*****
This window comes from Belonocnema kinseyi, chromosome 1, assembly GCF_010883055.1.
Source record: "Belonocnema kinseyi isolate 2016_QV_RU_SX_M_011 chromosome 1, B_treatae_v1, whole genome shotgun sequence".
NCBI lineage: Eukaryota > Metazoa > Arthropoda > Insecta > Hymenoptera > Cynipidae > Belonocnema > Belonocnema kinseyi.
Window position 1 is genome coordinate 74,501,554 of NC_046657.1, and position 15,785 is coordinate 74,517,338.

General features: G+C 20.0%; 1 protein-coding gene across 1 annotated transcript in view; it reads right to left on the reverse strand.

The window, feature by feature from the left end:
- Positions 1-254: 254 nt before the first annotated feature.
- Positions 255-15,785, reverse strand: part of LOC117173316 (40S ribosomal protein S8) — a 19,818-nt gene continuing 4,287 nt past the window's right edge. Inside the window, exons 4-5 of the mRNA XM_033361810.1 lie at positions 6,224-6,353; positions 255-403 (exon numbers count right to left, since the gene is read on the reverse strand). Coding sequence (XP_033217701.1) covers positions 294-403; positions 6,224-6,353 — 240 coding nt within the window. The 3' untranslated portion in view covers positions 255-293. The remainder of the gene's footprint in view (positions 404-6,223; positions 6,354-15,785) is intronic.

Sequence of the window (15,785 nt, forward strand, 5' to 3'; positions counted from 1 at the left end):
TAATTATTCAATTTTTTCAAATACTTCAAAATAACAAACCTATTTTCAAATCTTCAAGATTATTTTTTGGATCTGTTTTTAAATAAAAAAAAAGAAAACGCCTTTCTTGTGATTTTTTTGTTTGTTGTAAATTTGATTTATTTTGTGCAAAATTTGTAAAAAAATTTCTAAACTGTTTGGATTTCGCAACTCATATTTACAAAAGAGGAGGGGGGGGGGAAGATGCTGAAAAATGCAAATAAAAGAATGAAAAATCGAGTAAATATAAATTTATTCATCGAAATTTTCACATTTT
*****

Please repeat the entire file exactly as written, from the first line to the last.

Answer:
This window comes from Belonocnema kinseyi, chromosome 1, assembly GCF_010883055.1.
Source record: "Belonocnema kinseyi isolate 2016_QV_RU_SX_M_011 chromosome 1, B_treatae_v1, whole genome shotgun sequence".
NCBI lineage: Eukaryota > Metazoa > Arthropoda > Insecta > Hymenoptera > Cynipidae > Belonocnema > Belonocnema kinseyi.
Window position 1 is genome coordinate 74,501,554 of NC_046657.1, and position 15,785 is coordinate 74,517,338.

General features: G+C 20.0%; 1 protein-coding gene across 1 annotated transcript in view; it reads right to left on the reverse strand.

The window, feature by feature from the left end:
- Positions 1-254: 254 nt before the first annotated feature.
- Positions 255-15,785, reverse strand: part of LOC117173316 (40S ribosomal protein S8) — a 19,818-nt gene continuing 4,287 nt past the window's right edge. Inside the window, exons 4-5 of the mRNA XM_033361810.1 lie at positions 6,224-6,353; positions 255-403 (exon numbers count right to left, since the gene is read on the reverse strand). Coding sequence (XP_033217701.1) covers positions 294-403; positions 6,224-6,353 — 240 coding nt within the window. The 3' untranslated portion in view covers positions 255-293. The remainder of the gene's footprint in view (positions 404-6,223; positions 6,354-15,785) is intronic.

Sequence of the window (15,785 nt, forward strand, 5' to 3'; positions counted from 1 at the left end):
TAATTATTCAATTTTTTCAAATACTTCAAAATAACAAACCTATTTTCAAATCTTCAAGATTATTTTTTGGATCTGTTTTTAAATAAAAAAAAAGAAAACGCCTTTCTTGTGATTTTTTTGTTTGTTGTAAATTTGATTTATTTTGTGCAAAATTTGTAAAAAAATTTCTAAACTGTTTGGATTTCGCAACTCATATTTACAAAAGAGGAGGGGGGGGGGAAGATGCTGAAAAATGCAAATAAAAGAATGAAAAATCGAGTAAATATAAATTTATTCATCGAAATTTTCACATTTT